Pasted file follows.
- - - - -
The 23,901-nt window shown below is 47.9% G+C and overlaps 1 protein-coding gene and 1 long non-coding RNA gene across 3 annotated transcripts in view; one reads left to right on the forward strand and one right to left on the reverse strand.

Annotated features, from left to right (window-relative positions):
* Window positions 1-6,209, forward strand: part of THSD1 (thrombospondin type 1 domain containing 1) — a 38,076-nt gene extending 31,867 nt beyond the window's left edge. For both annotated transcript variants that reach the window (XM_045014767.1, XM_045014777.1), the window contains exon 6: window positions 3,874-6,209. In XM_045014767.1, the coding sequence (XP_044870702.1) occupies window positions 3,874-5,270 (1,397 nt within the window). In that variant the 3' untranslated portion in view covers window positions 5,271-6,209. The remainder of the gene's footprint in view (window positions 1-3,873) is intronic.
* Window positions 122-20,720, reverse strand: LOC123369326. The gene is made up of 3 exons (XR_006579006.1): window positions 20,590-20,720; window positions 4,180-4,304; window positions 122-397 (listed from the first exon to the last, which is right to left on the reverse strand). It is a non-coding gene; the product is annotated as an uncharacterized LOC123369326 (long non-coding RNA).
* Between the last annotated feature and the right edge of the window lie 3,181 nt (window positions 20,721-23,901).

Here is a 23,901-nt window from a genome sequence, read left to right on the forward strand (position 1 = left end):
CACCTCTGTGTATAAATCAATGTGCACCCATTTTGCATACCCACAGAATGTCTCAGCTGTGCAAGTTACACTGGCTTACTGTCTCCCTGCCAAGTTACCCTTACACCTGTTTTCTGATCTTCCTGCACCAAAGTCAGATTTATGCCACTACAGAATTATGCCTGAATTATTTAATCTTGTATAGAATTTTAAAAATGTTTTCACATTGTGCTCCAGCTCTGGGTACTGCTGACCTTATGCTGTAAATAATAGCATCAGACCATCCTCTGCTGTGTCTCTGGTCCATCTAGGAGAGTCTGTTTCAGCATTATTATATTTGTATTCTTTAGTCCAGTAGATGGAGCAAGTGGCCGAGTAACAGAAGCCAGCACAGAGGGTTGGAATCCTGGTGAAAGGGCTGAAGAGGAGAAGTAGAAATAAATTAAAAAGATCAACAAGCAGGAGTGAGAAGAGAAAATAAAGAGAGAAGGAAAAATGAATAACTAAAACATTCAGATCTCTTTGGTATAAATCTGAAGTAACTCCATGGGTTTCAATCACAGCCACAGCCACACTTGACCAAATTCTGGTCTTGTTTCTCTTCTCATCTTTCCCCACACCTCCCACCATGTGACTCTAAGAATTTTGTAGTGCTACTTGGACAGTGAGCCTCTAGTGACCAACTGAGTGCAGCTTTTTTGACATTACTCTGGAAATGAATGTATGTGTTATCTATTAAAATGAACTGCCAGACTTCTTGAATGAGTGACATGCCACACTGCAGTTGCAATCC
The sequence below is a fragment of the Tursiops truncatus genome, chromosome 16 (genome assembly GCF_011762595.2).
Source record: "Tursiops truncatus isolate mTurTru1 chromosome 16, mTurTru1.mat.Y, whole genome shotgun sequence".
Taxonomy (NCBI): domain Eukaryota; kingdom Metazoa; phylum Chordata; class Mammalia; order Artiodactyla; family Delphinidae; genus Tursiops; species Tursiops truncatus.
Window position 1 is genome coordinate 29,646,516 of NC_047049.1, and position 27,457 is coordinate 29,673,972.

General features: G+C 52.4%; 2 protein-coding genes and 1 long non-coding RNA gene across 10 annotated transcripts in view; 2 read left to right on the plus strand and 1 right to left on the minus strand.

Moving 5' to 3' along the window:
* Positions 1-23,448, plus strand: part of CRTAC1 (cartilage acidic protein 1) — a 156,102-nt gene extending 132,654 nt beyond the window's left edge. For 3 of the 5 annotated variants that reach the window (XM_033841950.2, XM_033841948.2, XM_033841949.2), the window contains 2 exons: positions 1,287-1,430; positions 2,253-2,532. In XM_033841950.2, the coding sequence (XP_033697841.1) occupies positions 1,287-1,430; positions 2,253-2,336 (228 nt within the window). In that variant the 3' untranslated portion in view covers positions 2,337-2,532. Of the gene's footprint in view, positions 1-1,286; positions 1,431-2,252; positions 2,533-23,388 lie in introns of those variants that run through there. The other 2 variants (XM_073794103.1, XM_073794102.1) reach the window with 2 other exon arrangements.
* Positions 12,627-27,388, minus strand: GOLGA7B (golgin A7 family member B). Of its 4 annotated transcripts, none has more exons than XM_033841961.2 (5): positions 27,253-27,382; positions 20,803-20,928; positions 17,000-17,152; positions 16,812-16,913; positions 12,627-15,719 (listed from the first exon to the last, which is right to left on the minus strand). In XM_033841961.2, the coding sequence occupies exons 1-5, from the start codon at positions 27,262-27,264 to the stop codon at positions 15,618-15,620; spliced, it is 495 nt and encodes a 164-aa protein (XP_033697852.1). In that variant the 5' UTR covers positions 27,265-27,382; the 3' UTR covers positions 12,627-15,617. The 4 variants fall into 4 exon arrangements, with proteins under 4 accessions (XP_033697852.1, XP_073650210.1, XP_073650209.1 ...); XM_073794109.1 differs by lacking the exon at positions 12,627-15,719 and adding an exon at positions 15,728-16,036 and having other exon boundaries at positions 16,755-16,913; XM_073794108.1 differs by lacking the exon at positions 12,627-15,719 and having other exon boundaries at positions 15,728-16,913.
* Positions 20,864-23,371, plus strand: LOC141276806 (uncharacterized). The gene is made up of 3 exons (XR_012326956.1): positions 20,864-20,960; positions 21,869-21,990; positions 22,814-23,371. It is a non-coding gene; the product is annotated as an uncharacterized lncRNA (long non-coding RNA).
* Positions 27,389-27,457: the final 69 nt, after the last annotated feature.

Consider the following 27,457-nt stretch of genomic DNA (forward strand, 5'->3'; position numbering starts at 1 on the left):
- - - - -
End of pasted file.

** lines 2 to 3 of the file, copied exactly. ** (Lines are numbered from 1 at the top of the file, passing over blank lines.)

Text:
Annotated features, from left to right (window-relative positions):
* Window positions 1-6,209, forward strand: part of THSD1 (thrombospondin type 1 domain containing 1) — a 38,076-nt gene extending 31,867 nt beyond the window's left edge. For both annotated transcript variants that reach the window (XM_045014767.1, XM_045014777.1), the window contains exon 6: window positions 3,874-6,209. In XM_045014767.1, the coding sequence (XP_044870702.1) occupies window positions 3,874-5,270 (1,397 nt within the window). In that variant the 3' untranslated portion in view covers window positions 5,271-6,209. The remainder of the gene's footprint in view (window positions 1-3,873) is intronic.